One of the offices in the building threw away lots of chocolate kisses when they changed their mind about trying to make people happy.
Here Peter Luka and Bayard Wenzel compete to unwrap chocolate kisses during the first attempt to create a Ramen Crunch Bar. We learned a lot and the product showed enough promise for another attempt. A few days went by.
Step 1: Hot Tanker on Terror Alert
Spring never seems to get to Boston until June and it was still May. I went out to walk in some rare sunshine. A heated tanker truck was pumping a thousand gallons of melted chocolate into the Tootsie Roll factory next door. I got two stainless mixing bowls and went back. I asked the truck guy if I could catch some when he unhooked the hose. He said "that's up to them" and pointed at the back door of the factory. I opened the street level door and went in onto a catwalk 40 feet above a maze of steam pipes, tanks, and big clanging machines. A man in white coveralls carrying a big wrench walked by on a lower level. I said "excuse me" but he didn't look or hear. He walked behind some machinery and disappeared. Another man in white appeared at the other end of the level and I shouted louder, but he didn't hear either and continued on his way.
I was at a junction of pipe fittings where the hot hoses came in from the truck. There were some tubs and buckets full of melted chocolate right there, probably from changing hoses from one pipe to another. One tub had light and dark chocolate swirled together. It thought "I bet that stuff won't get thrown in with the rest." I made sure of it by scooping out a quart or so of it with one bowl and setting it in the other so it wouldn't drip on everything.
When I went out the driver was up on top of the tank reaching into a porthole with a long handled squeegee. He was pushing melted chocolate toward the hose fitting at the back of the tank. I asked if I could get a picture of him up on the truck. He said "I'm really not comfortable with that.
We've been having a lot of terrorist problems lately."
me: "chocolate terrorists?"
he: "I'm not saying you're a terrorist, but um....".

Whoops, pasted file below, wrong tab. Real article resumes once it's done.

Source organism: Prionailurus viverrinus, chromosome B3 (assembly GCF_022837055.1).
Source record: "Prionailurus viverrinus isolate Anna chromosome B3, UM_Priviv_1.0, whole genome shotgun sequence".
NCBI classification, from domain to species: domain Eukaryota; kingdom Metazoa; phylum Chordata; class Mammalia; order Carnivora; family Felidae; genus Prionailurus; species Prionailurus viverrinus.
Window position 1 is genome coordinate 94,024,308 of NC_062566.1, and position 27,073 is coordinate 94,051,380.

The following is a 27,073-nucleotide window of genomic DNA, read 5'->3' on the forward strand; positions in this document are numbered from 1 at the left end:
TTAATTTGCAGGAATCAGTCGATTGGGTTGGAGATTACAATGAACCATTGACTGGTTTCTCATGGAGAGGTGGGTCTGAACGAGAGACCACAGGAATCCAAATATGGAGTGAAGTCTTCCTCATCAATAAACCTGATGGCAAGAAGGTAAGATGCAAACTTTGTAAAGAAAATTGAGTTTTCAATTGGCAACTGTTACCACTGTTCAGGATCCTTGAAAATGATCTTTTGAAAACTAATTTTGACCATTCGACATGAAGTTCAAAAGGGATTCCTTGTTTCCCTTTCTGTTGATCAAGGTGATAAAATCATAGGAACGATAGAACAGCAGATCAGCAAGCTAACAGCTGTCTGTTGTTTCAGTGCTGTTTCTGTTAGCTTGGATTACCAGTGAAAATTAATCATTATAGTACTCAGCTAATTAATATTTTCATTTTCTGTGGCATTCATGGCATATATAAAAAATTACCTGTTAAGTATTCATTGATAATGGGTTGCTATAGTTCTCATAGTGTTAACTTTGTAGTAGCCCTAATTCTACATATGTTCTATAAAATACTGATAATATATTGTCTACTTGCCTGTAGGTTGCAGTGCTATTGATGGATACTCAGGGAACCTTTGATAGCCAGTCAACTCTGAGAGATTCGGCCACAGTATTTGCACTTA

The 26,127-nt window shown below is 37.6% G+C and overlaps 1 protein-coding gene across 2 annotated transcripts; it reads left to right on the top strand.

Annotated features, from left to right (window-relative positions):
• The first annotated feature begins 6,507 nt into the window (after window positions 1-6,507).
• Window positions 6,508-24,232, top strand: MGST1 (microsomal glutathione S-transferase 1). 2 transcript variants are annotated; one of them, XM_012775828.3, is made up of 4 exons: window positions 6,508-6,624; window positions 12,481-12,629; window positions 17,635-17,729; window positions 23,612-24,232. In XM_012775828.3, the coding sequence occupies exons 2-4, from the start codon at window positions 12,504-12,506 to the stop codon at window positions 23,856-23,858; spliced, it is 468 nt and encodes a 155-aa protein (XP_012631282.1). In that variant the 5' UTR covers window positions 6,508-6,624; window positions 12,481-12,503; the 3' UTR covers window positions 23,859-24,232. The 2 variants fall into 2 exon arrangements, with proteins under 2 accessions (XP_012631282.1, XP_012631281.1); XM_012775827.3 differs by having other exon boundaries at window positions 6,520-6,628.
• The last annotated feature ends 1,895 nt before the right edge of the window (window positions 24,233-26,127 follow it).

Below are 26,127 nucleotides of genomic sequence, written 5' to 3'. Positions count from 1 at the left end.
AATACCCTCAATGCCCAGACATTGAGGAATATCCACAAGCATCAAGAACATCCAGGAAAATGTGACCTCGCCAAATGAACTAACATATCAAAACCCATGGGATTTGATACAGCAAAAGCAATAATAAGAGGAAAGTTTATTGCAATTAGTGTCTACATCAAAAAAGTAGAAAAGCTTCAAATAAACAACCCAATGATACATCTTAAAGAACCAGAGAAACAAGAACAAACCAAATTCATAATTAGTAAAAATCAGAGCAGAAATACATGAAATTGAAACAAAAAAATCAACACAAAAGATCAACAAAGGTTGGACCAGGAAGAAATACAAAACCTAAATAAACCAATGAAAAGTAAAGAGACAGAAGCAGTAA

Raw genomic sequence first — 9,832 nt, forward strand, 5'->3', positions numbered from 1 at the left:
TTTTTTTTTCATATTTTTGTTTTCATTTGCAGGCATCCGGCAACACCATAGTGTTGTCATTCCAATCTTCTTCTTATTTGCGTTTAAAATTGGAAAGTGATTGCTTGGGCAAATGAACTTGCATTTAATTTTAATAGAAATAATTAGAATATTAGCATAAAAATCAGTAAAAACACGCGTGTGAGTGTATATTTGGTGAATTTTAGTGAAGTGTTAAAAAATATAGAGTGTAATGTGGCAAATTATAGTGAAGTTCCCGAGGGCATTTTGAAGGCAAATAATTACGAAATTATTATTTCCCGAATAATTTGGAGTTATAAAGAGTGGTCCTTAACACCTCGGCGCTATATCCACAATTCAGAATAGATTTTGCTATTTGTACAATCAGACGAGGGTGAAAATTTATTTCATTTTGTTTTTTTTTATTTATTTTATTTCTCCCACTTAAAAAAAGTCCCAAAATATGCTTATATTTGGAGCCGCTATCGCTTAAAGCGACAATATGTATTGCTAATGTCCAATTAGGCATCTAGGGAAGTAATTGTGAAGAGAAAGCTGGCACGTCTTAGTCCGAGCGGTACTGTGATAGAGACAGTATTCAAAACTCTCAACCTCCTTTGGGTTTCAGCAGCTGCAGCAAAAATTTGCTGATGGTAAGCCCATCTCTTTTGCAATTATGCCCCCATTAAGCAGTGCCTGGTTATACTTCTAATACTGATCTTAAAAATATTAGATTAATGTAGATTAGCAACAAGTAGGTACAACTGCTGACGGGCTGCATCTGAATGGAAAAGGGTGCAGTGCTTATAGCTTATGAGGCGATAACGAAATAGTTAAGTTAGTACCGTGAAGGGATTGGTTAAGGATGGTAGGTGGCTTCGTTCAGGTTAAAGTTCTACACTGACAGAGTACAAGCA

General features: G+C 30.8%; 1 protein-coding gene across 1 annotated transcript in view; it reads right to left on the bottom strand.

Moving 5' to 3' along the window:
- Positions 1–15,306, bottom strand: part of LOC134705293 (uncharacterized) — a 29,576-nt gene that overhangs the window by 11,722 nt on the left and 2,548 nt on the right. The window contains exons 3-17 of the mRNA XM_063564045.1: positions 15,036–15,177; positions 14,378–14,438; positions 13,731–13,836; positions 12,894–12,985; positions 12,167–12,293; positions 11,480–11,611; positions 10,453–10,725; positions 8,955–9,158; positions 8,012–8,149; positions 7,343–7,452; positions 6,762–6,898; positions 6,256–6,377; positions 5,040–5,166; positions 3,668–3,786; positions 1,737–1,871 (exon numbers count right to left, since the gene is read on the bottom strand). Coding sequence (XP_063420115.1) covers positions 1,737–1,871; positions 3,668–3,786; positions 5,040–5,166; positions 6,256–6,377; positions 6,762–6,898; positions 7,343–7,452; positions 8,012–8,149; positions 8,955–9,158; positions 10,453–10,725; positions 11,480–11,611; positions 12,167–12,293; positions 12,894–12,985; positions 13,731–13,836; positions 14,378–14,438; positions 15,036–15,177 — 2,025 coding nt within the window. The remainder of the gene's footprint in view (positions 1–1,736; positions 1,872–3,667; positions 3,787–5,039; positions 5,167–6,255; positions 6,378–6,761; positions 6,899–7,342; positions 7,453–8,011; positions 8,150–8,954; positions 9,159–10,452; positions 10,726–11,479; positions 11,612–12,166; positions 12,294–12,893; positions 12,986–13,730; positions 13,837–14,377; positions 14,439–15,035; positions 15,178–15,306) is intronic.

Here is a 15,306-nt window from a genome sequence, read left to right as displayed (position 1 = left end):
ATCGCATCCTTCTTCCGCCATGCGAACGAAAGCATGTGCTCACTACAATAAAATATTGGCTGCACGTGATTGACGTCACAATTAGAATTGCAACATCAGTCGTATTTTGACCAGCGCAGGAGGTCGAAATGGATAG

I bid him a day without terror and strode off with my bucket of melted goodness.
Step 2: Bucket of Miracles
So there I was back in the anarchist utopia with a quart or two of melted chocolate. woohoo!
The day stretched before me like a highway lined with things to cover with chocolate.
Here's the miraculous pot of goo that has the power to transform ordinary substances to chocolate-covered ones.
Step 3: The Crunch Has Landed
Previous basic research into the properties of dry ramen packs has revealed the proper selection and handling techniques. Maruchan Chicken, the pinnacle of dry noodles. So delicious that MIT students sometimes die from scurvy from eating nothing else.
Step 4: Cleave the Gem Along the Lattice
A whole ramen pack is a little too thick and massive for modern tastes. You can split the pack into two slabs and then a few bar-shaped chunks.
Step 5: Transsubstantiation
The miracle occurs.
Step 6: On the Beach at Cannes
Glistening, bronzed, naked.
Step 7: And Back to Edmonton
Into the fridge or freezer to make it set up. Maybe you'd like to eat it while it's still warm and soft. That's okay also.
There's a process called "tempering" that keeps blotches from appearing on the chocolate later. It involves smearing the chocolate around on a marble stone or substitute so that it's well mixed while it's cooler than 90F degrees. That's what the other pix depict. Go ahead and skip it unless you want your product to look nice after sitting around for a while. It will taste the same.
Step 8: The Critics Rave
Now that's a tasty confection. Marion Dumas is from France, where they are known to care about food. These bars meet with her approval.
She didn't like the chocolate covered sauerkraut. Perhaps we need to test market with the German demographic.
The chocolate covered lentil sprouts were a good combination of very healthy and chocolate. I ate them all myself, so I don't know if anyone else would like them.